Feb 25, 2022

OIG Finds Joint Venure for Therapy Services Problematic

By Daniel O. Carroll, Esq.

At the end of 2021, the U.S. Department of Health and Human Services, Office of the Inspector General (“OIG”) issued Advisory Opinion 21-18 in which it rejected a therapy services company’s (“Therapy Company”) proposed joint venture with the owner of long term care facilities (including skilled nursing facilities, assisted living facilities and full service retirement communities (“Facilities”) for the provision of services to rehabilitation programs in the Facilities (“Proposed Joint Venture”).

The Therapy Company proposed to form a new entity and enter into a management services agreement with that new entity to provide clinical and back-office employees, space and equipment necessary for the new entity’s operations in exchange for a fair market value services fee. Then, the owner of the Facilities would acquire a 40% interest in the new entity with the owner retaining a 60% interest (“JV Entity”). The JV Entity would not have its own employees but would lease them all from the Therapy Company. The owner of the Facilities would have representation on the governing board for the JV Entity but would not be involved in any day-to-day operations. The Therapy Company advised that the investment by the owner of the Facilities would be based, in part, on the JV Entity’s expected business with the Facilities though there would be no obligation to contract with or make referrals to the JV Entity. The Therapy Company noted that it is likely that the owner of the Facilities would likely terminate its current therapy services contracts (which may or may not be with the Therapy Company) to enter into new contracts with the JV Entity. The Therapy Company conceded that, at least during the initial phases, all of the JV Entity’s revenue would be generated through business with the Facilities of the JV Entity member. While the JV Entity would bill the Facilities and not Federal health care programs for its services, the Facilities would bill payors, including Federal health care programs, thereby implicating the Federal anti-kickback restrictions.

Analyzing the proposal under the Federal anti-kickback statute, the OIG flatly rejected the Proposed Joint Venture structure on several grounds and concluded that it would present more than a minimum risk of fraud and abuse. First, the OIG determined that the Proposed Joint Venture would not qualify for any regulatory safe harbor. The most relevant safe harbor would appear to be the Small Entity Investment Safe Harbor, but the OIG noted that the Proposed Joint Venture fails several of the safe harbor’s requirements (including the 40% investor test, the 40% revenue test and the investment offer test). Essentially, all the owners of the JV Entity would be doing business with the JV Entity and the Facilities’ owner’s investment would be based, at least in part, on the expected business with the JV Entity. Furthermore, the OIG concluded that the Proposed Joint Venture carried many of the same problematic attributes of suspect contractual joint ventures that the OIG warned against nearly twenty years ago in its 2003 Special Advisory Bulleting on Contractual Joint Ventures. The JV Entity would allow the Therapy Company to do indirectly what it is not permitted to do directly, i.e., pay the Facilities’ owner a share of the profits from the owner’s referrals. It would likely reward the steering of Federal health care program business to the Therapy Company, lock in a stream of referrals to the Therapy Company and block out competition from other therapy service providers.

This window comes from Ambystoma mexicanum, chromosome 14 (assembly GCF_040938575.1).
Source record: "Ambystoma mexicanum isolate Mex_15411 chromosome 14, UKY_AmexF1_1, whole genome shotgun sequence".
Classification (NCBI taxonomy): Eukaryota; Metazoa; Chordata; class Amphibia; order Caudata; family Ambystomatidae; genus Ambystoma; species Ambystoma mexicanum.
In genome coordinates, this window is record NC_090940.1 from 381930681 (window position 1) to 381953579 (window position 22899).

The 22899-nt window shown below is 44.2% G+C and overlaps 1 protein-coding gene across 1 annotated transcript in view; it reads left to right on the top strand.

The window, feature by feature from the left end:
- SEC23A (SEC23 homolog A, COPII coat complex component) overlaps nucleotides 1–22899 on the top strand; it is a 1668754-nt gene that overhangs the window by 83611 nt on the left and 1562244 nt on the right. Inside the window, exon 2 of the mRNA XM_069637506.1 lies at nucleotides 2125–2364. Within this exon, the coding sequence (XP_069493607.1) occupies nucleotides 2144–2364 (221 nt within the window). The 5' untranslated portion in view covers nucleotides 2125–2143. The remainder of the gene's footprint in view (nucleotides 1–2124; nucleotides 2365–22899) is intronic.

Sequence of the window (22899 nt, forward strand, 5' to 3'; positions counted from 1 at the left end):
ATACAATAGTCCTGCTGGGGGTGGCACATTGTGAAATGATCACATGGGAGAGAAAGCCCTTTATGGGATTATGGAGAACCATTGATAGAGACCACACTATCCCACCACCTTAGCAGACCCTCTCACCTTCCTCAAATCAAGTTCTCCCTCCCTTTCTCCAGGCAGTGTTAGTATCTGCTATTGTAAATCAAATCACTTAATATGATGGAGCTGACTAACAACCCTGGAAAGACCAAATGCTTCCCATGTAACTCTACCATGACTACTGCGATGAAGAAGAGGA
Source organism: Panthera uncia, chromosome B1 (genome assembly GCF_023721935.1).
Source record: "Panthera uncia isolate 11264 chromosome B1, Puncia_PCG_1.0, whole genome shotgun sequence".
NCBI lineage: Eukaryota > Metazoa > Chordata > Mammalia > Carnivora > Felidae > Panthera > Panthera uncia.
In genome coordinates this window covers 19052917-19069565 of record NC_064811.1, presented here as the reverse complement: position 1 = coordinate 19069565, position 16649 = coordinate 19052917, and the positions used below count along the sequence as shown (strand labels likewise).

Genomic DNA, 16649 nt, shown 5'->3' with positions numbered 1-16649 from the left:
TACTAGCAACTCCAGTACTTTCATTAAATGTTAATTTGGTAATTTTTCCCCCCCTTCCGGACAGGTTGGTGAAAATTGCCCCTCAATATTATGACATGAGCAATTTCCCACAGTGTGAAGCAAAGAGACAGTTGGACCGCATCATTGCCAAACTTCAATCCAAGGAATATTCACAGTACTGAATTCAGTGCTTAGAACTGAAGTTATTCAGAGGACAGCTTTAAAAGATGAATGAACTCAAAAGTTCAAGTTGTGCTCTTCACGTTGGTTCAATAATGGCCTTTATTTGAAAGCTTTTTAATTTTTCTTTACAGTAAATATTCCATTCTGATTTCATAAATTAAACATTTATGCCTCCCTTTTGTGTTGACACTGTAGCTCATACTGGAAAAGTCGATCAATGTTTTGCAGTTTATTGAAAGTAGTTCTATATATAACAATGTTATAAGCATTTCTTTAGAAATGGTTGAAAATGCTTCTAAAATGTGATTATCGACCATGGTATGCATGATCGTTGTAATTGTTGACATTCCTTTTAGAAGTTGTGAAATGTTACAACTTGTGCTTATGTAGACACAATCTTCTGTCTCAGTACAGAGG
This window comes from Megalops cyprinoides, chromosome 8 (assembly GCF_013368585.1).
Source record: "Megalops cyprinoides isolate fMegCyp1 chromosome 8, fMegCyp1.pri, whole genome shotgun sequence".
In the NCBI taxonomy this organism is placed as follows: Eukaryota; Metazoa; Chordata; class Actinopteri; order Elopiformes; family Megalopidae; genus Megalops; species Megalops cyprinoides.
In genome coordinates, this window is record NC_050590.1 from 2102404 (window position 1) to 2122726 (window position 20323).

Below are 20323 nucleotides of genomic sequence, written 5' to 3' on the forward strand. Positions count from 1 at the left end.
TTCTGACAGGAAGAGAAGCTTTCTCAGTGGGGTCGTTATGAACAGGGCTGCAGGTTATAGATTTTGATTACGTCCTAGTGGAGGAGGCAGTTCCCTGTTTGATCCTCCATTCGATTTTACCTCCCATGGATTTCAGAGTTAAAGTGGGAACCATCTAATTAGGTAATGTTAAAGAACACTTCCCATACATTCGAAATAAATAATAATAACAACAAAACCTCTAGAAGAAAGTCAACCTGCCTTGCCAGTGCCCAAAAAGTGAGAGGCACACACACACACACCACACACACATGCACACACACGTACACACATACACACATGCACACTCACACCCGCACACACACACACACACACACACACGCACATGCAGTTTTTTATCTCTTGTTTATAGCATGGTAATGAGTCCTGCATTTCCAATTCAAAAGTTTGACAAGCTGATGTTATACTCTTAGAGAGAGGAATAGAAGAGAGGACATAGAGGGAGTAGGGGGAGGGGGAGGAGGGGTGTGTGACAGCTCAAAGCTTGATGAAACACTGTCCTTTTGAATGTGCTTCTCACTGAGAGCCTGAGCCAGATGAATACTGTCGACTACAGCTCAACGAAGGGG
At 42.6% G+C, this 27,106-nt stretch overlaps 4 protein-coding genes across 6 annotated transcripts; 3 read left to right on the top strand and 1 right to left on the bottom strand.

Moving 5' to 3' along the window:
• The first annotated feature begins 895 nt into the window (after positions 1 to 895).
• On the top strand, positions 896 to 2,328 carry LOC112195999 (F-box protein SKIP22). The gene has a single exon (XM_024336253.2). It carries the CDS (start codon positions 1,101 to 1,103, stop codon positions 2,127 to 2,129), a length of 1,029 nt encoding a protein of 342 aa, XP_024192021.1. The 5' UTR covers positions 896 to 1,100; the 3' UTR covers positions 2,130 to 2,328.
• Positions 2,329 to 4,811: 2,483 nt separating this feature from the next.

While OIG Advisory Opinion 21-18 is issued only to the Therapy Company and not binding on the general public, it underscores the OIG’s continuing concern with suspect joint ventures. Those contemplating similar contractual joint ventures and seeking the protection of the Federal anti-kickback safe harbors should take care to ensure they are structured in a manner that satisfies the applicable safe harbor’s requirements to the greatest extent possible. At the same time, it must be recognized that the Advisory Opinion is fact-sensitive and narrowly focuses on the elements of one anti-kickback safe harbor available under Federal regulations. There may be other factors to consider when structuring joint ventures, including statutory requirements, other available regulatory safe harbors and applicable State anti-kickback, self-referral and corporate practice of medicine restrictions.

For more information, contact Daniel O. Carroll at doc@spsk.com or (973) 631-7842.